Typical output of Rietveld refinement of X-ray powder diffraction data. On the lower half of the picture, the original spectrum (in blue) and the refined one (in red) together with the difference between the experimental and the calculated (gray line) and markers corresponding to reflection peaks of the phases in the sample, are depicted. Quantification of all the phases including the amorphous (non crystalline) fraction is reported on the bottom right.




SEM FEI Quanta 450 FEG (scanning electron microscope)


·        high resolution Schottky field emission emitter

·        accelerating voltage: 200 V to 30 kV

·        magnification: 6 to 1000000x


·        Everhardt Thornley SED (secondary electron detector)

        Backscattered electron detector

·        Large Field Low vacuum SED (LFD)

·        Gaseous SED (GSED) (used in ESEM mode)

·        IR camera for viewing sample inside the chamber

·        EDS spectrometer

         Cathodoluminescence detector

         EBSD detector

Main features

The microscope is equipped with the last generation emitter, allowing for a stable flux of electrons and high intensity. This is a versatile instrument that can be used to investigate a wide range of specimens ranging from inorganic to organic. Although the best results are obtained with a superficial conductive coating of few nanometers (usually gold or carbon), it’s possible to characterize even non-conductive samples, avoiding any treatment.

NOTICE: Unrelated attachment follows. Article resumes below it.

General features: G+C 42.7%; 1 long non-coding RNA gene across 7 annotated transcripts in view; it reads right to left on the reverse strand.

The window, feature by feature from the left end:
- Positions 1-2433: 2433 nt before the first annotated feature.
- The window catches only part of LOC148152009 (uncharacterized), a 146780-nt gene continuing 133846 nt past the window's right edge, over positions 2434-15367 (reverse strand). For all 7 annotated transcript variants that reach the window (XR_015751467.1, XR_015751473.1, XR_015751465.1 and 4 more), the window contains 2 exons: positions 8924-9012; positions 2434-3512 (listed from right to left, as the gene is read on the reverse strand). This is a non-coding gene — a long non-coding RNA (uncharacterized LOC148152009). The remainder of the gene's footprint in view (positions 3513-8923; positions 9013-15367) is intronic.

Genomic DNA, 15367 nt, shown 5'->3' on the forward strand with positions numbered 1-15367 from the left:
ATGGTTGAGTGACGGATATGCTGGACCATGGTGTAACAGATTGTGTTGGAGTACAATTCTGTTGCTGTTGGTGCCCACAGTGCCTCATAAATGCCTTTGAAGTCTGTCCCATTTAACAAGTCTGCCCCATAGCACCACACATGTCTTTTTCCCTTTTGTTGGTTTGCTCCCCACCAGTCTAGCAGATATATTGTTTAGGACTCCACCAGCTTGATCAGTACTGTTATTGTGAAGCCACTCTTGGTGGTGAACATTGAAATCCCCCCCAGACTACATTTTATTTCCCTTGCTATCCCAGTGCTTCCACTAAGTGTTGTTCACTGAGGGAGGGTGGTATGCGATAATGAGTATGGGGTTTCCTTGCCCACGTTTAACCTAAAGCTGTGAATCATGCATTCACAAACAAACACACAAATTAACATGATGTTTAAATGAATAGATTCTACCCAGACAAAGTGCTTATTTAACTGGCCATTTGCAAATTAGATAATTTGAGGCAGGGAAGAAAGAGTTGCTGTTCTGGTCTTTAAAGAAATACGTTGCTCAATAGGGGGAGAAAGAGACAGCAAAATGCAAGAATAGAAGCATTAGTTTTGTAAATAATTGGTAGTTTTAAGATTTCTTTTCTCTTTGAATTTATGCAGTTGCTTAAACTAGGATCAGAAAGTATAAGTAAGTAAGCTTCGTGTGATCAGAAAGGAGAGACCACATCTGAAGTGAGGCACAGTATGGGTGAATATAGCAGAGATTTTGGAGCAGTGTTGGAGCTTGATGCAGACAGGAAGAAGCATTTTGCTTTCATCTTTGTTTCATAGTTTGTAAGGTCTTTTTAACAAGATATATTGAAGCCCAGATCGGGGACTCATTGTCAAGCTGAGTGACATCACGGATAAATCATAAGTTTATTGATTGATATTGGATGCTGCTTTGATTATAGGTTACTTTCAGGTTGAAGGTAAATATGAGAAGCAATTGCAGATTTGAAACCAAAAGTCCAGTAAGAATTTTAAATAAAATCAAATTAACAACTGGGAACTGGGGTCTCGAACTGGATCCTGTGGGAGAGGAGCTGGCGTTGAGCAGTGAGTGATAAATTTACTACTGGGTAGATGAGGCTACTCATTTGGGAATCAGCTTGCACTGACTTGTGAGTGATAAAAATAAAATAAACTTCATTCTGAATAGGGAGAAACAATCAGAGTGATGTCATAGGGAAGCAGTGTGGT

Working under low vacuum and ESEM enables charge-free imaging and analysis of non-conductive and/or hydrated specimens.


NanoCharacterization: Metals & alloys, oxidation/corrosion, fractures, failure analysis, welds, polished sections, magnetic and superconducting materials. e.g. ceramics, composites, plastics, films/coatings, geological sections, minerals, soft materials (polymers, pharmaceuticals, filters, gels, tissues, plant material), particles, porous materials, cements, fibers.